And, for now, I'll just wait for next time.

Photo: Steve Kimock Crazy Engine at the Orange Peel. L to R: Steve Kimock, John Morgan Kimock, Trevor Exter, Melvin Seals.

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Monday, November 16, 2009

Auricular festivities

A note from Tony Torn reminds me that tomorrow night's the next Auricular Hour:
The Marshall Auricular Hour music and literary series returns to Downtown Marshall NC, with a reading by Local Poets Laura Hope Gill, Rose McLarney, and Local Novelist Ed Krause on Tuesday November 17th at 7pm, at The FBI, 68 North Main Street in Marshall. The performance will be followed by a reception and book signing down the street at Lapland Bookshop & Arts, 147 North Main St, Marshall. Refreshments provided by Zuma Coffee.

THE MARSHALL AURICULAR HOUR marks the partnership of three cultural destinations in Marshall, North Carolina, thirty minutes from Downtown Asheville. The FBI (The French Broad Institute of Time and The River) is an arts venue and residency program founded by poet Lee Ann Brown and actor/director Tony Torn. Lapland Bookshop & Arts offers new and gently used books and select handcrafts in a storybook cottage setting. Zuma Coffee is Marshall’s meeting place for Coffee, Tea and Fresh Baked Goods.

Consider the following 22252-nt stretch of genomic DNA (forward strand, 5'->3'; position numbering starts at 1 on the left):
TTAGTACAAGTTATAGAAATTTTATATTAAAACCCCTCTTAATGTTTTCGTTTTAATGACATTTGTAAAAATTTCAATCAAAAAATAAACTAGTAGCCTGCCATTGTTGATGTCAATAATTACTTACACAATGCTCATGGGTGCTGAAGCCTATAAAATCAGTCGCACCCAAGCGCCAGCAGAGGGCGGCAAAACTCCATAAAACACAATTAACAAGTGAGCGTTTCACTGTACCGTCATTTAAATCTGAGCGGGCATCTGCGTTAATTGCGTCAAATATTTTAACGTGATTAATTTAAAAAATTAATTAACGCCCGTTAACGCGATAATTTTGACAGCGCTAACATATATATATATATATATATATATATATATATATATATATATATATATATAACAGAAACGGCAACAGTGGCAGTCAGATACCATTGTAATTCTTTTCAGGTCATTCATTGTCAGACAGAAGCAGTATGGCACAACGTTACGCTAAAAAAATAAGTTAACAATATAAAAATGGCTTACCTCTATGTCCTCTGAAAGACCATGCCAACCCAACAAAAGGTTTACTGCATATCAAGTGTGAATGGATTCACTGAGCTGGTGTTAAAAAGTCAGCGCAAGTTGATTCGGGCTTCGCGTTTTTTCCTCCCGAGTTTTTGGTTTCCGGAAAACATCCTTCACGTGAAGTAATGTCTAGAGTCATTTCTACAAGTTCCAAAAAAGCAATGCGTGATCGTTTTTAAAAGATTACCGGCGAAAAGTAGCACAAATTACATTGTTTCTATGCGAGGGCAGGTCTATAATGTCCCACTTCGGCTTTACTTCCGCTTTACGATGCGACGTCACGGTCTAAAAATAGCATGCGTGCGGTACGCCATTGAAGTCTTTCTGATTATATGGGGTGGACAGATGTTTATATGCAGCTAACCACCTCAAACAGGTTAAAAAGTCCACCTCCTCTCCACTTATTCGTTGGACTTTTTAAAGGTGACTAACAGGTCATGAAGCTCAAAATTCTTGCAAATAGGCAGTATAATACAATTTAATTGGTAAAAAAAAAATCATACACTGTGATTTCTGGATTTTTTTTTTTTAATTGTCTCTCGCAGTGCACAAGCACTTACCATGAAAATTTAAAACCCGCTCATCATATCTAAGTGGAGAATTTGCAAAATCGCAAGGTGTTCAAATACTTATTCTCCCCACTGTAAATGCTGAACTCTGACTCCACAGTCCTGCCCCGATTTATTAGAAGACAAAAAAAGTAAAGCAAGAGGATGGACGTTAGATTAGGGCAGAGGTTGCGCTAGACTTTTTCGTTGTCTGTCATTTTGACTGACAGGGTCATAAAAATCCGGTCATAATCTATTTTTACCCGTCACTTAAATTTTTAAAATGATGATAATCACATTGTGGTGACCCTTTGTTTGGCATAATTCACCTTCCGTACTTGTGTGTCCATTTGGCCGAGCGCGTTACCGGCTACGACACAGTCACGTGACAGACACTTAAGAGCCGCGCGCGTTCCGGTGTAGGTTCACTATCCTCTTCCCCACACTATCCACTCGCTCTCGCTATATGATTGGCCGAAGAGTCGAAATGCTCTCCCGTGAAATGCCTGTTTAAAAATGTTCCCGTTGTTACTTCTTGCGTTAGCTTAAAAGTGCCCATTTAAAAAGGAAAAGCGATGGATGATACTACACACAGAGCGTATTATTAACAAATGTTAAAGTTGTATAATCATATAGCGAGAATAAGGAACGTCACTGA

Laura Hope-Gill is the Executive Director of the Asheville Wordfest Media Outreach Project, a poetry project which includes an annual festival as well as public access television, public radio, and internet presentation of poetry. Her book The Soul Tree: Poems and Photographs of the Southern Appalachians, which is a collaboration with photographer John Fletcher, is currently available from Grateful Steps Press. She offers classes and one-on-one support in creativity and poetry [at] the The Healing Seed (www.thehealingseed.com).

Rose McLarney works for the Appalachian Sustainable Agriculture Project, and is completing her MFA in Poetry from Warren Wilson College, as well as a collection about changing landscapes. She is WNC Native living in Madison County, NC.

Ed Krause is the author of two novels published by Parkway Publishers, Our Kinfolks and Our Next of Kin, both set in the mountains of Western North Carolina. He has been practicing law in Western North Carolina since 1973. Ed will be reading selections from his upcoming third novel.
Missed all of the summer Hours, so I'm glad this one's not in conflict with anything else I have to do. And I'm in town. Don't know Ed's books, but I do enjoy Laura's and Rose's work; they've both been Wordplay guests, of course, Rose as recently as November 1st, and Laura was a co-host in the '06-'07 season. Should be well worth the drive down the river.